Our Diplomacy league is the most active in North America. We average more than two league games per month in addition to Tournament play. We score all of our games using the Sum of Squares scoring system, and each player's best three scores count toward the season standings. We are known for our fierce competition, strong traditions, upstanding character and trustworthiness, and the propensity for Turkey to open to Armenia.
Christian Kline walked into his first Weasels game--No. 3 way back in January 2006--like a gunslinger. Later that year, in August, the player known as The Scorpion soloed at the first Weasel Pyle to claim the very first Weasel of the Year title. (In its first installment, the Pyle was known as Weasel Moot; we wouldn't attach that name to our premier tournament until the following summer.)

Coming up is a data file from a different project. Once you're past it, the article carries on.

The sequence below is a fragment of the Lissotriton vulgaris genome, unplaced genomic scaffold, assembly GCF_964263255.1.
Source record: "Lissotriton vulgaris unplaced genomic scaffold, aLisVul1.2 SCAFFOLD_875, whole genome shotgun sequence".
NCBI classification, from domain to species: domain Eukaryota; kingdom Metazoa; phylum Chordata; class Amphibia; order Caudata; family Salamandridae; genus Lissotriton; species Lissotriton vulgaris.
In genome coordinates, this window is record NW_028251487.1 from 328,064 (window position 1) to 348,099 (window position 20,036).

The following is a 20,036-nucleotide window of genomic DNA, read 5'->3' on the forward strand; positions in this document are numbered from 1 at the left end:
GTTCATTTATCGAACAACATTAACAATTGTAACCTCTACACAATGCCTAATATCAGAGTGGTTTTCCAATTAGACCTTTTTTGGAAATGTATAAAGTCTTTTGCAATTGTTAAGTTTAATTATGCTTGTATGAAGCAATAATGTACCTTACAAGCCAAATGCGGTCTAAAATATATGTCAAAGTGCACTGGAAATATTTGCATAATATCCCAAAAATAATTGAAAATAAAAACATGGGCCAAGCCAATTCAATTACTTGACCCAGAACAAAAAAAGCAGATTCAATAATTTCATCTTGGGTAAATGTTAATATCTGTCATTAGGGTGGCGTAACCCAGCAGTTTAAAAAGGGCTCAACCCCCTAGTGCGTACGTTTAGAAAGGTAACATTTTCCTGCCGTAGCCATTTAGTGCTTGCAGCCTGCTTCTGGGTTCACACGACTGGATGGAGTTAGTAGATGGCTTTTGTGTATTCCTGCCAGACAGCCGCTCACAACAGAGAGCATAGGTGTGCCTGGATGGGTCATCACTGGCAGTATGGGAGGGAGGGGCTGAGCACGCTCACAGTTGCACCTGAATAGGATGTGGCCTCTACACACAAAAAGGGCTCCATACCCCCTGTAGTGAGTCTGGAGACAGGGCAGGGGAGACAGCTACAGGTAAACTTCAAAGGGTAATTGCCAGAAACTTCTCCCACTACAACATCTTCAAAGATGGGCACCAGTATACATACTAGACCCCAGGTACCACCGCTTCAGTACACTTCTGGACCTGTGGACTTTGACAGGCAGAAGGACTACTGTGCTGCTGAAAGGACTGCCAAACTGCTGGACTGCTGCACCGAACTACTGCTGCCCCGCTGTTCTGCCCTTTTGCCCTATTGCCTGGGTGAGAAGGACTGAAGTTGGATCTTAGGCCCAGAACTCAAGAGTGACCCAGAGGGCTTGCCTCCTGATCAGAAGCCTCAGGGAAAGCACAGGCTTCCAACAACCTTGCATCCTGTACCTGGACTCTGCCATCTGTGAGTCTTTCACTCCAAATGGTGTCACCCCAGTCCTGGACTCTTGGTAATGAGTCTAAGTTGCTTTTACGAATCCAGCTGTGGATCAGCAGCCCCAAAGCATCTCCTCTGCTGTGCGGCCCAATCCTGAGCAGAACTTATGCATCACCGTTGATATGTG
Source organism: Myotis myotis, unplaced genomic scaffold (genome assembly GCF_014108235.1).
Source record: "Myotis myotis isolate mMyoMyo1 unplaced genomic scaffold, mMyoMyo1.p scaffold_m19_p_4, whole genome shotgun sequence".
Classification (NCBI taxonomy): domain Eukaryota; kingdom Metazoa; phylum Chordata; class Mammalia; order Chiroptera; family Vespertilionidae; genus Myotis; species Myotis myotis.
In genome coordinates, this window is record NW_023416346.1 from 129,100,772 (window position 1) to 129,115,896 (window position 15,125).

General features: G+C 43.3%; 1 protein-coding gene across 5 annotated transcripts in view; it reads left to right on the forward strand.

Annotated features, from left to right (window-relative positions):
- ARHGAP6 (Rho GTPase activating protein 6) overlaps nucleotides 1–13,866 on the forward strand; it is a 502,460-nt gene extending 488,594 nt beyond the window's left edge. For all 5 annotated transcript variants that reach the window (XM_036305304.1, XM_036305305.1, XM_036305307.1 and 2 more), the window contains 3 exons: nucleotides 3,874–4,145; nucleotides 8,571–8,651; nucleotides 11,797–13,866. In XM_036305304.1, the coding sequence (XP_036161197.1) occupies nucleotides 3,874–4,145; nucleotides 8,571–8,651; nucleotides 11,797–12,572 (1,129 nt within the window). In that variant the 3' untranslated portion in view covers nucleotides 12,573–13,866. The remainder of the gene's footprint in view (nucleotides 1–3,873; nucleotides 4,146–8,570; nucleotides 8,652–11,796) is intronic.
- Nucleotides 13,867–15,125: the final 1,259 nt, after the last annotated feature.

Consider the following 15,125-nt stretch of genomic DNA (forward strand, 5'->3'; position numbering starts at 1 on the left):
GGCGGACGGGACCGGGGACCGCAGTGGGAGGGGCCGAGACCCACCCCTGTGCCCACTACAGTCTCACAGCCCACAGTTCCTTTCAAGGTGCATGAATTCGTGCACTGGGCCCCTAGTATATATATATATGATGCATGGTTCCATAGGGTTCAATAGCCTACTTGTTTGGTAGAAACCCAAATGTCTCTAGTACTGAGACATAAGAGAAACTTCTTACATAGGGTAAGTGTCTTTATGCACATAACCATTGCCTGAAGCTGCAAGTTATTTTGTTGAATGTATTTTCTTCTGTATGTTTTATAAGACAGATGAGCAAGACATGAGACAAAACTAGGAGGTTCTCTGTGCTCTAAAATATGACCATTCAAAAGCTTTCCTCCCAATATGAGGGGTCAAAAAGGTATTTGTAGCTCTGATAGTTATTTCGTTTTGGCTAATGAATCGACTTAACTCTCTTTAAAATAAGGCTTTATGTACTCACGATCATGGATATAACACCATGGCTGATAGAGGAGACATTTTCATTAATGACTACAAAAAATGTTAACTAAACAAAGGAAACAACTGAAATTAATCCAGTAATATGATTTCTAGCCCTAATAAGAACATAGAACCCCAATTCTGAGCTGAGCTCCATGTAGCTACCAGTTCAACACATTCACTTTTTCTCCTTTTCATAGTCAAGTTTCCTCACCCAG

In 12 seasons since then, Kline hasn't stopped shooting. But while he has finished on the podium in our tournaments, topped more than 23 percent of his league games, and won Best Country awards, a second major title eluded him. In fact, the drought dragged on for so long that some wondered whether The Scorpion was trying to fashion his Dip career into a more natural habitat.
And then Tuesday's Bar Room Brawl Championship Game at the Red Lion in Lincoln Square happened.
The drought is now over. Let it rain.
More than 12 years into Windy City Weasels Diplomacy and we're still setting firsts. Yesterday at the Red Lion, for the first time in club history, one of our title games was settled by tie-breaker.
Defending champion Jake Trotta rallied for five centers in the final two game-years to catch Ali Adib at 11 centers. Trotta, the game's second seed, claimed the spot on Cockerill's Orb via the tie-breaker, which is reverse selection order. Trotta had the third choice of powers. Adib, the No. 4 seed, picked first.
The game ended by time limit after the Fall 1907 turn. The final center counts were: